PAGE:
Existing home sales are down. What does that mean?

Jul 23, 2018

Sales of existing homes fell in June for the third straight month, the National Association of Realtors said today. Sales in June were about 2 percent below where they were a year ago.

What are existing homes sales? Existing homes have already been lived in — think used cars. Around 90 percent of the houses sold in the U.S. are existing homes, so they’re a good barometer for the housing market.

Investing in the weed stock market

Jul 23, 2018

Stock in a cannabis company called Tilray is up 46 percent since launching on the NASDAQ market on Thursday, and it's a multi-billion dollar bet that the legal marijuana business is here to stay.

You can trade stocks in marijuana companies informally over-the-counter (OTC is the term) but trading on a regulated big time U.S. stock exchange is the next big step for cannabis companies.

Where does welfare money really go?

Jul 23, 2018

Welfare reform is in the air again, with a House bill and a renewed push at the White House Council of Economic Advisers. But what do we really know about welfare in America? Especially since the last reform effort two decades ago? Our podcast The Uncertain Hour will break down the latest numbers. But first: Summer homebuying season is underway, but sales fell in June for the third-straight month amid a shortage of existing homes. We'll look at why, and what that says about the housing market. Plus, why is Amazon suddenly the destination for strange novelty food items? 


How welfare has changed since 1996, in three charts

Jul 23, 2018

Note: This piece originally ran in 2016, we're reposting it this week in light of updated welfare data.

When your credit card can come to the rescue

Jul 23, 2018

(Markets Edition) GDP figures are out later this week, and it's possible that the economy grew more than 4 percent from the spring to the summer. We'll discuss how tariff fears might actually be contributing to this boost.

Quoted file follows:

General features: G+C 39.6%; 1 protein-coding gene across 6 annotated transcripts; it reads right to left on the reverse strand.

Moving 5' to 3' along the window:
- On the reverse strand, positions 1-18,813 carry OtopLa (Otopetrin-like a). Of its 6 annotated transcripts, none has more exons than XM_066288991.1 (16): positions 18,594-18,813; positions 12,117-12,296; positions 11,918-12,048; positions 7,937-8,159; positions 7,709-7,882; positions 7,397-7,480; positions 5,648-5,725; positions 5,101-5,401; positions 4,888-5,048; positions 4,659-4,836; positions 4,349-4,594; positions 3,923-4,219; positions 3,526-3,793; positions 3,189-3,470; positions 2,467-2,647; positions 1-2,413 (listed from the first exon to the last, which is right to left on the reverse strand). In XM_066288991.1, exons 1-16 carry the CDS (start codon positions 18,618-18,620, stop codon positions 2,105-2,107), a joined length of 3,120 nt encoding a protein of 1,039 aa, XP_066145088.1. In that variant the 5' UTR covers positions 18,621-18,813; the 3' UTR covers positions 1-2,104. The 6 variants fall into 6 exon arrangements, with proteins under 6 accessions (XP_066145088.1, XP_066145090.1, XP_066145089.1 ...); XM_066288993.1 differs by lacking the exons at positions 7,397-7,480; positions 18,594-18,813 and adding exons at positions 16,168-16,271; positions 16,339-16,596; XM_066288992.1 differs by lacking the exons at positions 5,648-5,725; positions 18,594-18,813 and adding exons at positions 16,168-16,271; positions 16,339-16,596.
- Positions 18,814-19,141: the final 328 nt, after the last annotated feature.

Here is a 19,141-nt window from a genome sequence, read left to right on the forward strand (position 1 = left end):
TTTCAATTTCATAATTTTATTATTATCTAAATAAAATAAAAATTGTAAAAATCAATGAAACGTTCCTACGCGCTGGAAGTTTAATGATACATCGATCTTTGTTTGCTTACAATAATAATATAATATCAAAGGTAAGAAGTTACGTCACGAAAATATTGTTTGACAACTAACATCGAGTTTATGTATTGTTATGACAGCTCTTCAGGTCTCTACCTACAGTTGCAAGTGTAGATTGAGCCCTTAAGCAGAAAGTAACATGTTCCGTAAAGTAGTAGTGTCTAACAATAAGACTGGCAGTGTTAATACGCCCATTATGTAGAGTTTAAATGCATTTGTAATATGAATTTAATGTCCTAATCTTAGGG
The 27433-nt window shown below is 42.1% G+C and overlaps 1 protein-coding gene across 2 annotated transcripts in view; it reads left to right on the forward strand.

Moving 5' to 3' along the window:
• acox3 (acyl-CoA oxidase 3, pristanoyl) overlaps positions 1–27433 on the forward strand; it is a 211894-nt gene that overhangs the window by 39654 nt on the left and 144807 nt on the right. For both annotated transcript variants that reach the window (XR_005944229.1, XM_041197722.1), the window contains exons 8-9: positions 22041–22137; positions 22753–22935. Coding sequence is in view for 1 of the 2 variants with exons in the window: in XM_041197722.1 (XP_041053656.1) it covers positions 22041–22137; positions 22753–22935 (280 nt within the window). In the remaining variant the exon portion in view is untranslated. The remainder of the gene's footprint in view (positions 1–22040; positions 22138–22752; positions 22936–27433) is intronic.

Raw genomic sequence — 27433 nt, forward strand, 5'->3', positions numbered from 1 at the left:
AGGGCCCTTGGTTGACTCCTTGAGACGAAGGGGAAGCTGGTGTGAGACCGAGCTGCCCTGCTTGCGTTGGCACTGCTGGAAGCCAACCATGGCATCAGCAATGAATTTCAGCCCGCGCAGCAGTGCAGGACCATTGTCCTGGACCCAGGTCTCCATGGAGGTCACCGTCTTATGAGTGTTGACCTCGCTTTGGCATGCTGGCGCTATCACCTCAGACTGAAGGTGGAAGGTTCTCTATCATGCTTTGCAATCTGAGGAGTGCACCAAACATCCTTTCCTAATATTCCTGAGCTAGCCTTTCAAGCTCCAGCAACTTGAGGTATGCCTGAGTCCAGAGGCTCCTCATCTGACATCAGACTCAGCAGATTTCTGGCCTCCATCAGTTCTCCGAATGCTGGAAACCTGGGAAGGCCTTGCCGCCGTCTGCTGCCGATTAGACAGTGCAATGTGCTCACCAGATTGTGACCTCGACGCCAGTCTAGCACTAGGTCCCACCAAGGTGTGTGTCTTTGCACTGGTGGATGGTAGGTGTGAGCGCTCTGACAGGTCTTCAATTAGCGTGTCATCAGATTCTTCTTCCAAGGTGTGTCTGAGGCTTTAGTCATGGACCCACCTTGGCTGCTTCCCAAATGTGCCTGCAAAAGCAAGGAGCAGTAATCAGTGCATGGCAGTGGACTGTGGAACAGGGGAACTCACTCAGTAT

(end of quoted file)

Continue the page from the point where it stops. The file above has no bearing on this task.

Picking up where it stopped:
With Toys R Us gone, Hasbro's finding new retail shelves

Jul 23, 2018

Toymaker Hasbro will report second-quarter earnings later this morning. Earlier in 2018, the company reported that first-quarter revenue had fallen by 16 percent compared with the same period last year. It’s been a tough couple of months as retailer Toys R Us went bankrupt and closed hundreds of stores.

But Hasbro is finding new shelves to display its toys, both virtually and in brick-and-mortars. The company is expanding its e-commerce business and moving some of its toys to dollar stores, drug stores and sporting goods stores.

President Trump threatened Iran in a late-night tweet on Sunday, responding angrily after Iranian President Hassan Rouhani criticized Trump and warned the American president not to "play with the lion's tail" and that "war with Iran is the mother of all wars."


The stock market for weed

Jul 23, 2018

(U.S. Edition) A G-20 summit of financial ministers has ended with the U.S. signing (for a change) a joint statement about potential risks to global economic growth, which include trade tensions. We'll recap some of the key highlights from the event. Afterwards, we'll discuss how shifts in the toy and retail industry — like Toys R Us' bankruptcy — are affecting toymakers. Plus: We talk to Alan Brochstein, founder of the platform 420 Investor,  about what the stock market for weed is looking like.